The Alaska mountains were named for Alfred Hulse Brooks, who was the chief U.S. Geological Survey geologist for the state during the first two decades of the 20th century. He led several USGS expeditions through the range of mountains that would eventually bear his name. Brooks believed that these mountains were separate from the Canada Rockies, a view that is no longer shared by the USGS or the U.S. Forest Service.
The Brooks Range runs east-west and acts as a watershed divide. Water that drains off the north slope flows into the Arctic Ocean, while runoff from the south flanks eventually reaches the Pacific Ocean.
The Alaskan pipeline and the Dalton Highway cross the range of mountains at Atigun Pass, which has an elevation of 4,739 feet. Other this avenue of commerce and a few native villages on the north slope, the Brooks Range has little evidence of human presence.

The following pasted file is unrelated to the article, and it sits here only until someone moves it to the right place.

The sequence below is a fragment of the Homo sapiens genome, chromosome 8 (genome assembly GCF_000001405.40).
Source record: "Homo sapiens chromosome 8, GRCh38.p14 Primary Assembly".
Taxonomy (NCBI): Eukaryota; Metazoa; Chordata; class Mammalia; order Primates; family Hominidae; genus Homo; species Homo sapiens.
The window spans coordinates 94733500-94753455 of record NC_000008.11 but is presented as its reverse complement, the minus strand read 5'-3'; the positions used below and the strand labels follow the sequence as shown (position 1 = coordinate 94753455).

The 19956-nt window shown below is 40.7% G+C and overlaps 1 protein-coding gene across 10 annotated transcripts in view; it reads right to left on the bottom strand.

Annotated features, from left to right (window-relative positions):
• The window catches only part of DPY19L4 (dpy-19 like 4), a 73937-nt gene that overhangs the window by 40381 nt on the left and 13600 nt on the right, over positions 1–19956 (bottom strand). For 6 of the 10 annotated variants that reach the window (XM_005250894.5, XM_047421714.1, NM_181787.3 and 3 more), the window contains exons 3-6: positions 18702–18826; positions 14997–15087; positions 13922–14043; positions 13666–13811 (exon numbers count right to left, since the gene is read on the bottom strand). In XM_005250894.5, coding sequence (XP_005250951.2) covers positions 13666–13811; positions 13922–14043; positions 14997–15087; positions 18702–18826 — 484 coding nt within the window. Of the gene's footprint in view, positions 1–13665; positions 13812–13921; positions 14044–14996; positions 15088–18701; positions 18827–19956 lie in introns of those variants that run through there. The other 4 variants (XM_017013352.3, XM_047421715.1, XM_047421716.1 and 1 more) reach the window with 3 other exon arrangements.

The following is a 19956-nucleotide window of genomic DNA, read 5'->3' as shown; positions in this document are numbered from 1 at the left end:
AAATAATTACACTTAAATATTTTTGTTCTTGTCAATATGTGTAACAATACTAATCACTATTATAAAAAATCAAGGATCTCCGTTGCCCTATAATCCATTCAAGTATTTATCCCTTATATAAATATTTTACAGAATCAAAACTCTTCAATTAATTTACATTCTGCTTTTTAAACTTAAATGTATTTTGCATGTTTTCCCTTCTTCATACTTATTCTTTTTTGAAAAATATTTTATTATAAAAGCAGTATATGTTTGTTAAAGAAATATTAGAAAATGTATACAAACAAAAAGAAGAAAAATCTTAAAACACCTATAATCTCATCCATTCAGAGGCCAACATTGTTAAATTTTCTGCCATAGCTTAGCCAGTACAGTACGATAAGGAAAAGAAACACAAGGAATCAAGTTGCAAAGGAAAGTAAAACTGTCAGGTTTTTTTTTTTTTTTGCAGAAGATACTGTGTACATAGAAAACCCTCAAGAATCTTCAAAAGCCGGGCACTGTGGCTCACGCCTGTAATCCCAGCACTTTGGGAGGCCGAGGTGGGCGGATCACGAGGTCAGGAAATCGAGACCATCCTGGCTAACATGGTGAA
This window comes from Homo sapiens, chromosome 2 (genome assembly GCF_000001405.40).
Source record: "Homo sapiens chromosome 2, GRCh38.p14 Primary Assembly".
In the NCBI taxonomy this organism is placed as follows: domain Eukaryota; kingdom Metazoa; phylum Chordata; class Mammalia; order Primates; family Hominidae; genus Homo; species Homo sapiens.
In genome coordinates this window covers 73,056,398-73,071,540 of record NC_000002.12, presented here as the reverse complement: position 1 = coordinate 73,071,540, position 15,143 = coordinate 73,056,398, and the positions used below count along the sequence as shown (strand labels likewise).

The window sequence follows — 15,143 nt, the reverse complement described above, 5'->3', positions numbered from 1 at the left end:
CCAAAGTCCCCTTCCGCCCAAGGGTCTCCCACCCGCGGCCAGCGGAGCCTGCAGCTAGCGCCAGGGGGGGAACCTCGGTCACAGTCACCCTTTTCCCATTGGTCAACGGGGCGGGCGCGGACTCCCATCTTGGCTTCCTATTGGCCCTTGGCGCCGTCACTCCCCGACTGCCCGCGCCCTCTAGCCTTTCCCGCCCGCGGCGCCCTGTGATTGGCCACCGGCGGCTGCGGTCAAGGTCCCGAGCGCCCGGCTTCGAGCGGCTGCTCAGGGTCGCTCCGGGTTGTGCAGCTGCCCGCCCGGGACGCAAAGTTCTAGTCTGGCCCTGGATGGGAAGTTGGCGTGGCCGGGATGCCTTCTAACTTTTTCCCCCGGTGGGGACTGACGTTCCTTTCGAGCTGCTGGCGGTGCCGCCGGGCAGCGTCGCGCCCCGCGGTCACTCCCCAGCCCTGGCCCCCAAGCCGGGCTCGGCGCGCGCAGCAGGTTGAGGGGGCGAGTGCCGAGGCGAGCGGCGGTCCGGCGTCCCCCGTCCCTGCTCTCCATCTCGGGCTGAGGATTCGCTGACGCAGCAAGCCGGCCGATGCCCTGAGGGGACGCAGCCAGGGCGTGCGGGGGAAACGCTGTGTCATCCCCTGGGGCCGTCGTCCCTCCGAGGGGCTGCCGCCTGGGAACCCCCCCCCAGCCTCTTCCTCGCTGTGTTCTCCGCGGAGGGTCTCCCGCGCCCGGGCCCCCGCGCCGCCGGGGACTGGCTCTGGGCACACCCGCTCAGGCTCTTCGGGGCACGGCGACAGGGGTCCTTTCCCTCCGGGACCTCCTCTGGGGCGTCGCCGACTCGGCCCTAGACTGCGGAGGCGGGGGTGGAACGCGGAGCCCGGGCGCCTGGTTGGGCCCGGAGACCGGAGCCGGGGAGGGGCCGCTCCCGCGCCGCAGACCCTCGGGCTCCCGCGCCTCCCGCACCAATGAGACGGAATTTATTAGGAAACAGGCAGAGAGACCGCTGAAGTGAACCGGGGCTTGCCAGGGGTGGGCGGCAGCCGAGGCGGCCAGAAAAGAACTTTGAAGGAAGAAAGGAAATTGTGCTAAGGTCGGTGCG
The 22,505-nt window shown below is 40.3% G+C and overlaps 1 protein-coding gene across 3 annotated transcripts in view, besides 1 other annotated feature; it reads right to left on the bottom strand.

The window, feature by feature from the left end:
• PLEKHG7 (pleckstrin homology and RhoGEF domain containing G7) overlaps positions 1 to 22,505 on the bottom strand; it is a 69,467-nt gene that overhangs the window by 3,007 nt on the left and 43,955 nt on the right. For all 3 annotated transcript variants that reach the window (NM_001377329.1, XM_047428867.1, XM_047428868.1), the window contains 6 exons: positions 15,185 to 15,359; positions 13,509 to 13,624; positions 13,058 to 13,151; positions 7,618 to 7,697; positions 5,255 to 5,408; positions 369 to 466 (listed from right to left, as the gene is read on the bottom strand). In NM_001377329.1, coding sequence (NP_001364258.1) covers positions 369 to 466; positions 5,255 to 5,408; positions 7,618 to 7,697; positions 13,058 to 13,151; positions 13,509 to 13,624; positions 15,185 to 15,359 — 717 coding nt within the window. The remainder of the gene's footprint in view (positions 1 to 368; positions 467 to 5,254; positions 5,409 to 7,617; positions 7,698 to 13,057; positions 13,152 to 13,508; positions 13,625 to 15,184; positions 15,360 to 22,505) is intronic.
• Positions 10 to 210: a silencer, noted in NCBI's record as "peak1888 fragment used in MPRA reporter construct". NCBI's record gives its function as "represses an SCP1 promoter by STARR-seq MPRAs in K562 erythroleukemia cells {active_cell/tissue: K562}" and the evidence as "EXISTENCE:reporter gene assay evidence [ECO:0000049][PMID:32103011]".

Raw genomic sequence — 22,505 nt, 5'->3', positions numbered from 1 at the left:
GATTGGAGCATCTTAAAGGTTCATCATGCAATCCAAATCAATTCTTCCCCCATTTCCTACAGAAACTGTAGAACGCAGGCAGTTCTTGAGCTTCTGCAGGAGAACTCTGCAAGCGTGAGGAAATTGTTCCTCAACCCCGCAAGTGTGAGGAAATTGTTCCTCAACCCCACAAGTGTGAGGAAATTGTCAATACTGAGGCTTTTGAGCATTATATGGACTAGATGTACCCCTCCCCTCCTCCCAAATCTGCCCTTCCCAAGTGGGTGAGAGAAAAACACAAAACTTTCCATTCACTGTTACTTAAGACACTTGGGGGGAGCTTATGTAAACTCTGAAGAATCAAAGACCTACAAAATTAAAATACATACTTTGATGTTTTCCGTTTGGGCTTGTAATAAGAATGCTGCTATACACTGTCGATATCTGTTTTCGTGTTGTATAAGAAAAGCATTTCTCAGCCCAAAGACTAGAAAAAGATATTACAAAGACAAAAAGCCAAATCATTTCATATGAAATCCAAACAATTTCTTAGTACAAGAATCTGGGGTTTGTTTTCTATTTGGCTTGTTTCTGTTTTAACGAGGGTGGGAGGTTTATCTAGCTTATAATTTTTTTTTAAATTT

Wildlife, especially caribou, Dall sheep and grizzly bears, is abundant throughout the mountains. The surrounding lowlands also support many species of migratory birds.
The Brooks Range is the main geographical feature of the Arctic National Wildlife Refuge, a vast tract of land that has been under federal jurisdiction since 1960. There are 19.3 million acres in the refuge, a land area that is about the size of the state of South Carolina.
Article Written By Henri Bauholz
Henri Bauholz is a professional writer covering a variety of topics, including hiking, camping, foreign travel and nature. He has written travel articles for several online publications and his travels have taken him all over the world, from Mexico to Latin America and across the Atlantic to Europe.